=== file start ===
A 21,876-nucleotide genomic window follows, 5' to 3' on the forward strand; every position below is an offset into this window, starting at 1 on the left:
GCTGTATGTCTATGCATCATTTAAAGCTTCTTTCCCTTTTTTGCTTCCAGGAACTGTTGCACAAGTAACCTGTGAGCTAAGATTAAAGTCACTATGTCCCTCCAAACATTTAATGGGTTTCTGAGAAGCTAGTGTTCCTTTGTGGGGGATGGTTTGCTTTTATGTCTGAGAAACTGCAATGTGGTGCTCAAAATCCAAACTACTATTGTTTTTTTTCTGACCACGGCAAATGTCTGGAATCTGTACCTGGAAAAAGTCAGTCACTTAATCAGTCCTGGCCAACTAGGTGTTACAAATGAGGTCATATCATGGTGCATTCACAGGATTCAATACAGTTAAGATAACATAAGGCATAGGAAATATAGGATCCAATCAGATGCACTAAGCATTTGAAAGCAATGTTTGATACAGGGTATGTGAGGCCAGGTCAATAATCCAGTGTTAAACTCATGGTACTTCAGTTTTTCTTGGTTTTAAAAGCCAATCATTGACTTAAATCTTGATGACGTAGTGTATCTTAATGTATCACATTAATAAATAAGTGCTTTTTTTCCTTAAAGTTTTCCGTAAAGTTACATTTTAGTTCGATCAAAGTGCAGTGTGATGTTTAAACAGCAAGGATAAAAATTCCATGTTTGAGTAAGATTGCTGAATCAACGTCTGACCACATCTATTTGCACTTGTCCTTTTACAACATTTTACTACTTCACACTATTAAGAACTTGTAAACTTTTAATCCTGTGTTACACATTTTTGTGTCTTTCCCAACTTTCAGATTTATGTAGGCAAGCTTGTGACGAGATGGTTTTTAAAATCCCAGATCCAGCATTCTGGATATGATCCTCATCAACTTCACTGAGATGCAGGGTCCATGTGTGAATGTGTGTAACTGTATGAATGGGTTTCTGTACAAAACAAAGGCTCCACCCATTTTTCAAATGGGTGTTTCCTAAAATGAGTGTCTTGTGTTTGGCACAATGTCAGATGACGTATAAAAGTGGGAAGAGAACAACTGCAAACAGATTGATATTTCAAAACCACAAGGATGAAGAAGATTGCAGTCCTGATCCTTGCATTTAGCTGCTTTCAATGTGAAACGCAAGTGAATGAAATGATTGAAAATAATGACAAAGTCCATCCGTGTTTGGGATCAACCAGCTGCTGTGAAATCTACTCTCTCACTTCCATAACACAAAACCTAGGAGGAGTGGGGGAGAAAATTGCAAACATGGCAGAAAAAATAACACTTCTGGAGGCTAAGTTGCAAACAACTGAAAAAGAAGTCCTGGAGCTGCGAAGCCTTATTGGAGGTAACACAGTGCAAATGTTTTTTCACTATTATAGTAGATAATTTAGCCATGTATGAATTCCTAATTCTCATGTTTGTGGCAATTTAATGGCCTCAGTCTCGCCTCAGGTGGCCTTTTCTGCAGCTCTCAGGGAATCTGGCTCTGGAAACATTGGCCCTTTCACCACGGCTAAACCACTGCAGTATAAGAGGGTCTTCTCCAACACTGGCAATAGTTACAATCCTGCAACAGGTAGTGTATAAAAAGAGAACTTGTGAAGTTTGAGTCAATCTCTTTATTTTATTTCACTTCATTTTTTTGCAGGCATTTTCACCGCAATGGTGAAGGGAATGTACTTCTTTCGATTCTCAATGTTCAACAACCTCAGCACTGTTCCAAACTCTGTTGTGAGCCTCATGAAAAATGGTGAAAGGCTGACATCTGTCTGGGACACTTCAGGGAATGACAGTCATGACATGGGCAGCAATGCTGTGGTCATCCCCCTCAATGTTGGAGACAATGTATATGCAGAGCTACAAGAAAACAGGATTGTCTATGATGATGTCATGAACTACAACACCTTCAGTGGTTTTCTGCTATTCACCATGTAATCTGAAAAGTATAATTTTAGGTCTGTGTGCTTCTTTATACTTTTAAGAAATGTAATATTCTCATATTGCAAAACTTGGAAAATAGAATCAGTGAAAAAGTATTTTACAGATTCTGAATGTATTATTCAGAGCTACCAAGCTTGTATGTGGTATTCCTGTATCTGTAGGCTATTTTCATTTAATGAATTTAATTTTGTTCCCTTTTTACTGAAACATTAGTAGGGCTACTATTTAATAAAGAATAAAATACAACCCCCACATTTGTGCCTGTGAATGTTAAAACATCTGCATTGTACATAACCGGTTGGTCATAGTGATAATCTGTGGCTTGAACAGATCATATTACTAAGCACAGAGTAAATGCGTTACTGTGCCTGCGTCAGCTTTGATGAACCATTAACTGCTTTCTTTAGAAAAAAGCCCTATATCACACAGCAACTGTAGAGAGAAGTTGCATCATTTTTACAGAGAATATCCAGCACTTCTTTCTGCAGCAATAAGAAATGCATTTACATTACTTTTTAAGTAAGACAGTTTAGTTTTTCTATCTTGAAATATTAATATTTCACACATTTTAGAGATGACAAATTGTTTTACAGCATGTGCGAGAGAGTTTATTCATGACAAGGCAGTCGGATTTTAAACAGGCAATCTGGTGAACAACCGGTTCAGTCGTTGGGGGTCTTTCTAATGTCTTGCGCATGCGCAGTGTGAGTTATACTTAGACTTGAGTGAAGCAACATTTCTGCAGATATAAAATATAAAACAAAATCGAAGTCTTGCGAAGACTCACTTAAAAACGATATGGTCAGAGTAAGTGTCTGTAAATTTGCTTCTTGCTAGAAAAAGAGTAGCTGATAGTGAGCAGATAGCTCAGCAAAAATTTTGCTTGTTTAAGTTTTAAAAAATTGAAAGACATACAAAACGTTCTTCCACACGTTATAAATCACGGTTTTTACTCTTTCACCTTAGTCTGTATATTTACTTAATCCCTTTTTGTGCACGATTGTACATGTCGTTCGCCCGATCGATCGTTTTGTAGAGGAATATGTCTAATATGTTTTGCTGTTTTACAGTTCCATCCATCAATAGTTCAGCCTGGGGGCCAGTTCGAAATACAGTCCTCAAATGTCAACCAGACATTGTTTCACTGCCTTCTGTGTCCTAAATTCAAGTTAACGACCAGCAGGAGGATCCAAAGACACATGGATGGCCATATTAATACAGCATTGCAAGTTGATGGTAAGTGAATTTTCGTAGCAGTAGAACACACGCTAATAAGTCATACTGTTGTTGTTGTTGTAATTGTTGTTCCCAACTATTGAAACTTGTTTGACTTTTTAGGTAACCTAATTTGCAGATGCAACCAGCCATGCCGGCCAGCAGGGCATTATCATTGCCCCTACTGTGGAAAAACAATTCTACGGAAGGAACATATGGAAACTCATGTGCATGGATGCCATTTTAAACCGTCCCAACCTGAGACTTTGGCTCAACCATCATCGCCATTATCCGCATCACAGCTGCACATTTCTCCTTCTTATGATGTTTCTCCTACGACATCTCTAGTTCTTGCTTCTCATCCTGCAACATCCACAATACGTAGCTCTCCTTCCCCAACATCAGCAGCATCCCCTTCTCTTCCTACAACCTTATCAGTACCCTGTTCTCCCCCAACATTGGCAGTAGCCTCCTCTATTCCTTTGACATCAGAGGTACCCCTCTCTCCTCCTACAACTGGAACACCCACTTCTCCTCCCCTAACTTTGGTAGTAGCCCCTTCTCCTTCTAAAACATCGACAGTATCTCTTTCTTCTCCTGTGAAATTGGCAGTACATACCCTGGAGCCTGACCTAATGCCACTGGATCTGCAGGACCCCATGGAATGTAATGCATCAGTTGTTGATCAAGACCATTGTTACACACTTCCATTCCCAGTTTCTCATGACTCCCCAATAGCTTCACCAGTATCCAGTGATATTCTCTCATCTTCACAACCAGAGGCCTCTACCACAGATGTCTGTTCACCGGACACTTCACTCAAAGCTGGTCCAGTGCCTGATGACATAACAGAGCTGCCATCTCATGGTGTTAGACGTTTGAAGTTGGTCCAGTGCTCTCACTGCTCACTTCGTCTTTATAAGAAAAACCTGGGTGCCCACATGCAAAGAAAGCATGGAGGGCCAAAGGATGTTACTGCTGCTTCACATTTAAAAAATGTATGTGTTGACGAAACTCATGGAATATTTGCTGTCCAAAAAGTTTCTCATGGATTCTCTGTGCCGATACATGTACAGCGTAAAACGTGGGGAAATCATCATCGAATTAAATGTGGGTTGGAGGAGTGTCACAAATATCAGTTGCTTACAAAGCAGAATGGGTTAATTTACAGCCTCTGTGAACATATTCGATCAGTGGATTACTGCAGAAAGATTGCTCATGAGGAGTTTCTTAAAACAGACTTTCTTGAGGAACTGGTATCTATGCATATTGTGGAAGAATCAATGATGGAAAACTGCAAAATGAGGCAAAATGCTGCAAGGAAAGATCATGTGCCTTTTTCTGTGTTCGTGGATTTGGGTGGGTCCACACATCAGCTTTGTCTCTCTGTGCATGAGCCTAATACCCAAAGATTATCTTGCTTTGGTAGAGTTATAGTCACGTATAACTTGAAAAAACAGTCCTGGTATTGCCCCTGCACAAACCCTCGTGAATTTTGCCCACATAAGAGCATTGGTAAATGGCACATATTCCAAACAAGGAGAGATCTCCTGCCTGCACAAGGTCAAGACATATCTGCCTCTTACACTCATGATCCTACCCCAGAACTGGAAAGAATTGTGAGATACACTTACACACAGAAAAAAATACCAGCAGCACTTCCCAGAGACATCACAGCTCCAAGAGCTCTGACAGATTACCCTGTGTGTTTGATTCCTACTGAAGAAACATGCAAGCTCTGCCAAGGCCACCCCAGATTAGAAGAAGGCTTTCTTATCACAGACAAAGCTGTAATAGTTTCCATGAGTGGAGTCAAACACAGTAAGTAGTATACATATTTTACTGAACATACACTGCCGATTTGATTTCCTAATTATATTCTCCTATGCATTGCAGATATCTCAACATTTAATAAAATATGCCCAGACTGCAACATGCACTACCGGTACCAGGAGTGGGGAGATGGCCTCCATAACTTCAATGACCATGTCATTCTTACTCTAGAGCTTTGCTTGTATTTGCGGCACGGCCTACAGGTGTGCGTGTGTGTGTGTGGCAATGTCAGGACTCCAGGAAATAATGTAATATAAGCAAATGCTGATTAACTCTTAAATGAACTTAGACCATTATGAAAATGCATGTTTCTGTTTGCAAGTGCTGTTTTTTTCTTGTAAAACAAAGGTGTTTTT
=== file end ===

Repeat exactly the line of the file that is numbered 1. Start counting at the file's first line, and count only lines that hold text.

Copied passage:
A 21,876-nucleotide genomic window follows, 5' to 3' on the forward strand; every position below is an offset into this window, starting at 1 on the left: